With Jesus the Son and the Father, there is no such danger, as Christ is the expressed image of His person (God’s exact image), the “God-head in bodily form” (Colossians 2:9; Hebrews 1:1-3). The Christ, willing laid down His own prerogative to accomplish the Father’s will (Philippians 2:1-10). Jesus greatest joy was in making the Father known and He declared “I am in the Father and the Father is in Me” (John 14:11). Therefore, we understand Jesus was manifest in the flesh to reveal the glory of the Father. The greatest revelation of God’s glory in Christ is in the cross of Christ. This greatest revelation “pleased” our Father. This means it satisfied His justice against sin. It also pleased Him for another reason.
(Colossians 2:13-15) and you, being dead in your trespasses and the circumcision of your flesh, He has made alive together with Him, having forgiven all your trespasses, having wiped out the handwriting of ordinances that was against us, which was contrary to us. And He has taken it out of the way, having nailed it to the cross. Having disarmed principalities and powers. He made a public spectacle of them, triumphing over them.
How was it that Jesus made the principalities and powers a “spectacle”? The wording itself declares, that He made a public “exhibit” of His power over them, in His death and resurrection.
How was this ultimately accomplished? It was accomplished in Jesus being made a humiliating “spectacle” of suffering for all to see. God showed off His power, glory, mercy, justice, redemption and love for all men, through His Son’s great suffering. Wow.
In light of our passage from Hebrews this has very practical and significant meaning for us.
(Hebrews 10:32-39) 32 But recall the former days in which, after you were illuminated, you endured a great struggle with sufferings: 33 partly while you were made a spectacle both by reproaches and tribulations, and partly while you became companions of those who were so treated; 34 for you had compassion on me in my chains, and joyfully accepted the plundering of your goods, knowing that you have a better and an enduring possession for yourselves in heaven.
Above we can see once more the word “spectacle”. In Hebrews 10:33 the word is a little more nuanced than Colossians 2:15. It does mean to be exhibited, but as criminal for the crowds in a theater or arena to watch, as the criminal suffered; think of gladiators suffering for the delight of blood thirsty Romans. This illustration aids our understanding. Just as Jesus suffered as a condemned criminal for us, we are seen as criminals on His behalf, before a hostile and perishing world that hates us. Whereas His death justifies us, our suffering for Him, in the Spirit’s power, pronounces His glory to all creation.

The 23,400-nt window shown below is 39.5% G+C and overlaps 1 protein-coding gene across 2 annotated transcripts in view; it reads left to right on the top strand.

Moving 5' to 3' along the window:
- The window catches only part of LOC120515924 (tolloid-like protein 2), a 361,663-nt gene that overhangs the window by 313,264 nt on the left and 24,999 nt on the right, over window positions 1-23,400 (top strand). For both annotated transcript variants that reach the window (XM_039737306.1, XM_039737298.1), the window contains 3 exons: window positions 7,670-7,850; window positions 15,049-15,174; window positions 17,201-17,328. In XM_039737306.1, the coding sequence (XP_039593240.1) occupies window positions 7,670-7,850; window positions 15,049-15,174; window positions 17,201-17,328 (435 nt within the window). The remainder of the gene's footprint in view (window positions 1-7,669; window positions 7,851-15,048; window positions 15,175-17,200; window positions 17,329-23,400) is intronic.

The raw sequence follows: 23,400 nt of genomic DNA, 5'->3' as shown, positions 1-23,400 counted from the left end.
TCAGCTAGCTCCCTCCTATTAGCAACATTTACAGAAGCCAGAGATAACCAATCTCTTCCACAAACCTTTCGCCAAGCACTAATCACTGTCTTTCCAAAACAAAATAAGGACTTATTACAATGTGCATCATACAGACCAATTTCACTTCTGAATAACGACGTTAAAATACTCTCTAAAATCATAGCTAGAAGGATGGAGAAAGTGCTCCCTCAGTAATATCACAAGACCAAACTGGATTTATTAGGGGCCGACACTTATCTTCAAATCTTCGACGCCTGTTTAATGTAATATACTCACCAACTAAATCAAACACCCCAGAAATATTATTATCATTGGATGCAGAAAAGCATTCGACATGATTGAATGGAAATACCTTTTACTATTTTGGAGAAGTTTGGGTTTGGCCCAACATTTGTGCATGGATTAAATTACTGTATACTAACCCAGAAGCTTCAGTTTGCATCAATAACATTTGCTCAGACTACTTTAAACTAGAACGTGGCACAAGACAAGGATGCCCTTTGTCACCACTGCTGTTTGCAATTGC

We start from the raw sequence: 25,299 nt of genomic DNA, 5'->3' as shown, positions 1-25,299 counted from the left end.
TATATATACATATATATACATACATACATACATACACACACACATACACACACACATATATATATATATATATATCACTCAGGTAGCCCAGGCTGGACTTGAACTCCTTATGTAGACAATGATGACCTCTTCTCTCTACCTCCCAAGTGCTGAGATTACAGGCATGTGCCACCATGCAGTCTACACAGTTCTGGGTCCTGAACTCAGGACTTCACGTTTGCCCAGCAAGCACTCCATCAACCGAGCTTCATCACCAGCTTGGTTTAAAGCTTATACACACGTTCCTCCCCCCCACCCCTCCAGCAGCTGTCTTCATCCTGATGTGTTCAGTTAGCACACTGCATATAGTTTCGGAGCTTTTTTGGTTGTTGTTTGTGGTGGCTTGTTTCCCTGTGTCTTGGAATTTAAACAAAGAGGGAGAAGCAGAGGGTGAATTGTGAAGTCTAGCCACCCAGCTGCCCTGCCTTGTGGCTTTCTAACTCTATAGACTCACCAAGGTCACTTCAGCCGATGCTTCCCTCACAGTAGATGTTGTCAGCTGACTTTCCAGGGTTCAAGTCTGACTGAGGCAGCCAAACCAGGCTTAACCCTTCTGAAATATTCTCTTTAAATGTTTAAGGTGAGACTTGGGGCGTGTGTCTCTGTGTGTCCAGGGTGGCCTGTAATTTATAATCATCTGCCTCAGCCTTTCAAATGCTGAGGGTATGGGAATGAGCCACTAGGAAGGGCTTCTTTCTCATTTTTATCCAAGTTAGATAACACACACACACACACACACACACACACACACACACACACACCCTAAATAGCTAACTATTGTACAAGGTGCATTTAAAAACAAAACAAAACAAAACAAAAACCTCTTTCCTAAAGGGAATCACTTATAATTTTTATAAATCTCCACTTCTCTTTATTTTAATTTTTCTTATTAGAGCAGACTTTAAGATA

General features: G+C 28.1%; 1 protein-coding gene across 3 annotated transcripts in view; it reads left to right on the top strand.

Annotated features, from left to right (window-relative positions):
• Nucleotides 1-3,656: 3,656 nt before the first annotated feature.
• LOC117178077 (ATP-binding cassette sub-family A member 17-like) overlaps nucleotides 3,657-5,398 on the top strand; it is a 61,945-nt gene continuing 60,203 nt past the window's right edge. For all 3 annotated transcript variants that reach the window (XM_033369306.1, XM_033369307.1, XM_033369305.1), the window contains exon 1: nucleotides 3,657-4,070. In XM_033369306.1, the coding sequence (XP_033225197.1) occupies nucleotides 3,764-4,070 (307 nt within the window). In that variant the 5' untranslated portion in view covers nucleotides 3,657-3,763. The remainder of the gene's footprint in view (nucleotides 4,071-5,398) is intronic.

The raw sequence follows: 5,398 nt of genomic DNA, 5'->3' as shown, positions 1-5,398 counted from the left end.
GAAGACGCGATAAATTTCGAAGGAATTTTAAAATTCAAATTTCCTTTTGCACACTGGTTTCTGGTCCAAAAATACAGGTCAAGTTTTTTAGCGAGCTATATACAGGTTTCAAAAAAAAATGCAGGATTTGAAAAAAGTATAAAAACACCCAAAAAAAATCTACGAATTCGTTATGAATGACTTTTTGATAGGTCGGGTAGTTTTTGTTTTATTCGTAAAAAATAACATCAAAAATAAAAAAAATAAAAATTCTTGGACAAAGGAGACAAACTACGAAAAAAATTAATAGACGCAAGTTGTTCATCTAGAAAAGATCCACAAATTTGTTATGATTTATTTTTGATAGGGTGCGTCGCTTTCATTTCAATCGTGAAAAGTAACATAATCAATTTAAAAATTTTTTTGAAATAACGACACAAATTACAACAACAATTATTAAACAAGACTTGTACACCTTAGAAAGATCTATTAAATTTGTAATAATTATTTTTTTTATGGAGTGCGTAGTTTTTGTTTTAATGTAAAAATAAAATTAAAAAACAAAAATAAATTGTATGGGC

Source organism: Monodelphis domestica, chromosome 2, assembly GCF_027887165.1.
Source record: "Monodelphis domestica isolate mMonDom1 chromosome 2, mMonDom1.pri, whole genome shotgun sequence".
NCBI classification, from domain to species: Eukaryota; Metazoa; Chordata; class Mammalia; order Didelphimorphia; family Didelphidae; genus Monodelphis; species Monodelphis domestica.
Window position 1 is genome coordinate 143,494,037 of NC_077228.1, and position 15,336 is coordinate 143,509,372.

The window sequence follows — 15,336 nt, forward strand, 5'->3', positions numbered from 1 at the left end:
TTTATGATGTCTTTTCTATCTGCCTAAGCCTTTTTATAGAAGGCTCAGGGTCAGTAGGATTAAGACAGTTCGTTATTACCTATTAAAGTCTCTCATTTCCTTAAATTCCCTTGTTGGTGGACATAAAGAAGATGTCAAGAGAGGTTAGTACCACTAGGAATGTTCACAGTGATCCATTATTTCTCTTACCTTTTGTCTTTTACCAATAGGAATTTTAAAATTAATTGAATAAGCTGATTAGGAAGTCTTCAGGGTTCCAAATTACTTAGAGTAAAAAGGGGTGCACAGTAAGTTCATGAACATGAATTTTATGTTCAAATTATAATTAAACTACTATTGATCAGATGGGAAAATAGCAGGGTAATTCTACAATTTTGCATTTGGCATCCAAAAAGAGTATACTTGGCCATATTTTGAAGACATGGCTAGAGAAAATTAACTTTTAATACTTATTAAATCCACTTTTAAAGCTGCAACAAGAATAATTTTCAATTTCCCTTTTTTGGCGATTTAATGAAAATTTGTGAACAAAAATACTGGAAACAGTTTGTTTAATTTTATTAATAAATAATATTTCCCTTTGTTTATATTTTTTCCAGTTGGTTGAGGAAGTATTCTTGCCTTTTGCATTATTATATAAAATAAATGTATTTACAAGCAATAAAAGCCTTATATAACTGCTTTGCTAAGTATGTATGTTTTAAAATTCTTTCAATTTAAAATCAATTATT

Is it too much for us to believe our suffering vindicates Jesus before the world of men? Is shocking that in suffering for the testimony of Christ, by the fullness of the Holy Spirit, God’s glory and gospel are revealed better than when we are in no pain at all?
(*Consider Paul’s understanding of this truth II Corinthians 4:7-12).
God our Father proudly displays those who truly follow Christ, in front of the watching world, to prove the testimony of the Messiah by their…
- Enduring great sufferings of reproaches and tribulation for Jesus name in faithfulness.
- Identifying with and supporting those who are being persecuted, by ministering to them in their suffering, which means to open themselves up to suffer as well.
- Identifying with and supporting those who are being persecuted, by giving whatever they have on hand materially, even if it means they are without what ever is basic to their needs.
In light of these truths, are prepared for what our redemption calls us too? Do we have the same heart and mindset of Paul; “to live is Christ and to die is gain”? Maybe the most necessary question is how do we get to that place in our life, when it seems to be what God requires of the recipients of His grace?
My encouragement to you: don’t try to conjure up faith that laughs in the face of fear; I’m not sure that even exists. Remember if we are truly in Christ, the measure of faith needed already exists within the heart of every believer; it simply may need to be unlocked with love.
What do I mean? Simply put, our endurance is directly related to how much faith we express in trusting God’s word in the midst of suffering. The expression of that faith in endurance is directly related to how much we love Jesus. How much we love Jesus is directly related to how much we know God loves us. In order to endure suffering fix your eyes on Jesus, who is the manifestation of God’s love.
Take your eyes off the T.V.
Take your eyes off the computer or wireless phone
Take your eyes off your desires
Take your eyes off your fears
TURN YOUR EYES UPON JESUS 24/7
(Hebrews 12:2) looking unto Jesus, the author and finisher of our faith, who for the joy before Him, endured the cross. despising the shame, ad is sat down at the right hand of the right hand of the throne of God.